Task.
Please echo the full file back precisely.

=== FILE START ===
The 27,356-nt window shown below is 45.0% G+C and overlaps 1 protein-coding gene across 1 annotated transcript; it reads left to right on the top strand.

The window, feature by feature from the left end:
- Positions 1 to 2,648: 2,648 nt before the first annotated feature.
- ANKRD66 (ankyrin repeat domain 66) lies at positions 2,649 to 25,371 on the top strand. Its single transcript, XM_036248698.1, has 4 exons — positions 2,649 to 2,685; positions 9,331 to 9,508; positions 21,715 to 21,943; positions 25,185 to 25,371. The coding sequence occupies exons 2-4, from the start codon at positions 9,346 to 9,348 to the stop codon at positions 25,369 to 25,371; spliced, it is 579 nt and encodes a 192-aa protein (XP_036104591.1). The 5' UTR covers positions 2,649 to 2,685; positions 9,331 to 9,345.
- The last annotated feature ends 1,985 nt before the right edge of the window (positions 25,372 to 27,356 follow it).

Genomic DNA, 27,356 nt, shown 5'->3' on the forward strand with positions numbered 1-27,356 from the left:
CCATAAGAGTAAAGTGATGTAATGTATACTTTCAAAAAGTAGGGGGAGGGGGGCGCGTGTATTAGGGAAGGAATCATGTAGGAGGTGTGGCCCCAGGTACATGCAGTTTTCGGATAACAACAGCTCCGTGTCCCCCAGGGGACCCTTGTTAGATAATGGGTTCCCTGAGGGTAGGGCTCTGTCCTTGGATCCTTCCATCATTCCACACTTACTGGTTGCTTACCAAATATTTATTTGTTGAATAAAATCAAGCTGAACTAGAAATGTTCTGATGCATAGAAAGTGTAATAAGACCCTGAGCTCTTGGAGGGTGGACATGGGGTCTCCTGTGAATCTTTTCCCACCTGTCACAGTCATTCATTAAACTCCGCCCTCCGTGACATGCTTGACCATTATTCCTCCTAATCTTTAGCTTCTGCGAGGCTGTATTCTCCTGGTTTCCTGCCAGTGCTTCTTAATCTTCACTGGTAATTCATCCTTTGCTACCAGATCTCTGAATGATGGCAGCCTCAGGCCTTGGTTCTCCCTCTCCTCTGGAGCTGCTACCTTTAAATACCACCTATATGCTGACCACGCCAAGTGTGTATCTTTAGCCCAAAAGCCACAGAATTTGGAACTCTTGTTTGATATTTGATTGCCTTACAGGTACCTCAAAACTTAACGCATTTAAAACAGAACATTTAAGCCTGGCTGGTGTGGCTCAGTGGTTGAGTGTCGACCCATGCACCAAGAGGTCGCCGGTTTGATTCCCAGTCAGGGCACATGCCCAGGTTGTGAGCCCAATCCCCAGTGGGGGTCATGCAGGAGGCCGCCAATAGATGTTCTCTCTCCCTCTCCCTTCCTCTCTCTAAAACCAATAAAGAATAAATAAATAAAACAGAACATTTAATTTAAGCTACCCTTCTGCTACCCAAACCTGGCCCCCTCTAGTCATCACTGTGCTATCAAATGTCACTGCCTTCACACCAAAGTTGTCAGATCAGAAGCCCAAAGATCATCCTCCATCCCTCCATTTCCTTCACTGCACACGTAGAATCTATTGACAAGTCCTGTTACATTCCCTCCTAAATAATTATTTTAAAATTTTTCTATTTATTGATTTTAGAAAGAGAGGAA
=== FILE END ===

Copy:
The 27,356-nt window shown below is 45.0% G+C and overlaps 1 protein-coding gene across 1 annotated transcript; it reads left to right on the top strand.

The window, feature by feature from the left end:
- Positions 1 to 2,648: 2,648 nt before the first annotated feature.
- ANKRD66 (ankyrin repeat domain 66) lies at positions 2,649 to 25,371 on the top strand. Its single transcript, XM_036248698.1, has 4 exons — positions 2,649 to 2,685; positions 9,331 to 9,508; positions 21,715 to 21,943; positions 25,185 to 25,371. The coding sequence occupies exons 2-4, from the start codon at positions 9,346 to 9,348 to the stop codon at positions 25,369 to 25,371; spliced, it is 579 nt and encodes a 192-aa protein (XP_036104591.1). The 5' UTR covers positions 2,649 to 2,685; positions 9,331 to 9,345.
- The last annotated feature ends 1,985 nt before the right edge of the window (positions 25,372 to 27,356 follow it).

Genomic DNA, 27,356 nt, shown 5'->3' on the forward strand with positions numbered 1-27,356 from the left:
CCATAAGAGTAAAGTGATGTAATGTATACTTTCAAAAAGTAGGGGGAGGGGGGCGCGTGTATTAGGGAAGGAATCATGTAGGAGGTGTGGCCCCAGGTACATGCAGTTTTCGGATAACAACAGCTCCGTGTCCCCCAGGGGACCCTTGTTAGATAATGGGTTCCCTGAGGGTAGGGCTCTGTCCTTGGATCCTTCCATCATTCCACACTTACTGGTTGCTTACCAAATATTTATTTGTTGAATAAAATCAAGCTGAACTAGAAATGTTCTGATGCATAGAAAGTGTAATAAGACCCTGAGCTCTTGGAGGGTGGACATGGGGTCTCCTGTGAATCTTTTCCCACCTGTCACAGTCATTCATTAAACTCCGCCCTCCGTGACATGCTTGACCATTATTCCTCCTAATCTTTAGCTTCTGCGAGGCTGTATTCTCCTGGTTTCCTGCCAGTGCTTCTTAATCTTCACTGGTAATTCATCCTTTGCTACCAGATCTCTGAATGATGGCAGCCTCAGGCCTTGGTTCTCCCTCTCCTCTGGAGCTGCTACCTTTAAATACCACCTATATGCTGACCACGCCAAGTGTGTATCTTTAGCCCAAAAGCCACAGAATTTGGAACTCTTGTTTGATATTTGATTGCCTTACAGGTACCTCAAAACTTAACGCATTTAAAACAGAACATTTAAGCCTGGCTGGTGTGGCTCAGTGGTTGAGTGTCGACCCATGCACCAAGAGGTCGCCGGTTTGATTCCCAGTCAGGGCACATGCCCAGGTTGTGAGCCCAATCCCCAGTGGGGGTCATGCAGGAGGCCGCCAATAGATGTTCTCTCTCCCTCTCCCTTCCTCTCTCTAAAACCAATAAAGAATAAATAAATAAAACAGAACATTTAATTTAAGCTACCCTTCTGCTACCCAAACCTGGCCCCCTCTAGTCATCACTGTGCTATCAAATGTCACTGCCTTCACACCAAAGTTGTCAGATCAGAAGCCCAAAGATCATCCTCCATCCCTCCATTTCCTTCACTGCACACGTAGAATCTATTGACAAGTCCTGTTACATTCCCTCCTAAATAATTATTTTAAAATTTTTCTATTTATTGATTTTAGAAAGAGAGGAA